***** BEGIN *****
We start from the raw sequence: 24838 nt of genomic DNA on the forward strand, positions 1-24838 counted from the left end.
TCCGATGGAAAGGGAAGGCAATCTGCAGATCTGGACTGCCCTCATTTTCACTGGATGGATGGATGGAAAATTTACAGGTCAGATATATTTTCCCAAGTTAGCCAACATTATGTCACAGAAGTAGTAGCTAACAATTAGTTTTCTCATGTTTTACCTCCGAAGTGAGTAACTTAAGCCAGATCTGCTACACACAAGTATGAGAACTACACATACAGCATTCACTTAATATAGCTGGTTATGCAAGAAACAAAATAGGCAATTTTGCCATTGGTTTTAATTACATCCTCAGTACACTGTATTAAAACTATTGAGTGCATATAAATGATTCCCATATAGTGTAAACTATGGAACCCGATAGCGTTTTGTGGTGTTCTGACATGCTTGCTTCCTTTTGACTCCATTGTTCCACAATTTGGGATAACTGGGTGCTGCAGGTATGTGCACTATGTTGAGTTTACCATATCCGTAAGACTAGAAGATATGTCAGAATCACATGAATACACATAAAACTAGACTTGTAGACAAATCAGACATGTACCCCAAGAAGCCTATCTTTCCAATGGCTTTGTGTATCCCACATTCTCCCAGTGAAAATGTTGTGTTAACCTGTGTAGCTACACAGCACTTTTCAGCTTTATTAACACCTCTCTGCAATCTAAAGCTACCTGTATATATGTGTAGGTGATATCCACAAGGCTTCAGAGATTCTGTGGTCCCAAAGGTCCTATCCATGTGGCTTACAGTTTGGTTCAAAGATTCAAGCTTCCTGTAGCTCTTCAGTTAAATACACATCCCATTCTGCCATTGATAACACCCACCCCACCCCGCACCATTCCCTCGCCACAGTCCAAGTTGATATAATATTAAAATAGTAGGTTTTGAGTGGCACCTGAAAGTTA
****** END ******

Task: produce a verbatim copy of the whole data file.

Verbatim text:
We start from the raw sequence: 24838 nt of genomic DNA on the forward strand, positions 1-24838 counted from the left end.
TCCGATGGAAAGGGAAGGCAATCTGCAGATCTGGACTGCCCTCATTTTCACTGGATGGATGGATGGAAAATTTACAGGTCAGATATATTTTCCCAAGTTAGCCAACATTATGTCACAGAAGTAGTAGCTAACAATTAGTTTTCTCATGTTTTACCTCCGAAGTGAGTAACTTAAGCCAGATCTGCTACACACAAGTATGAGAACTACACATACAGCATTCACTTAATATAGCTGGTTATGCAAGAAACAAAATAGGCAATTTTGCCATTGGTTTTAATTACATCCTCAGTACACTGTATTAAAACTATTGAGTGCATATAAATGATTCCCATATAGTGTAAACTATGGAACCCGATAGCGTTTTGTGGTGTTCTGACATGCTTGCTTCCTTTTGACTCCATTGTTCCACAATTTGGGATAACTGGGTGCTGCAGGTATGTGCACTATGTTGAGTTTACCATATCCGTAAGACTAGAAGATATGTCAGAATCACATGAATACACATAAAACTAGACTTGTAGACAAATCAGACATGTACCCCAAGAAGCCTATCTTTCCAATGGCTTTGTGTATCCCACATTCTCCCAGTGAAAATGTTGTGTTAACCTGTGTAGCTACACAGCACTTTTCAGCTTTATTAACACCTCTCTGCAATCTAAAGCTACCTGTATATATGTGTAGGTGATATCCACAAGGCTTCAGAGATTCTGTGGTCCCAAAGGTCCTATCCATGTGGCTTACAGTTTGGTTCAAAGATTCAAGCTTCCTGTAGCTCTTCAGTTAAATACACATCCCATTCTGCCATTGATAACACCCACCCCACCCCGCACCATTCCCTCGCCACAGTCCAAGTTGATATAATATTAAAATAGTAGGTTTTGAGTGGCACCTGAAAGTTA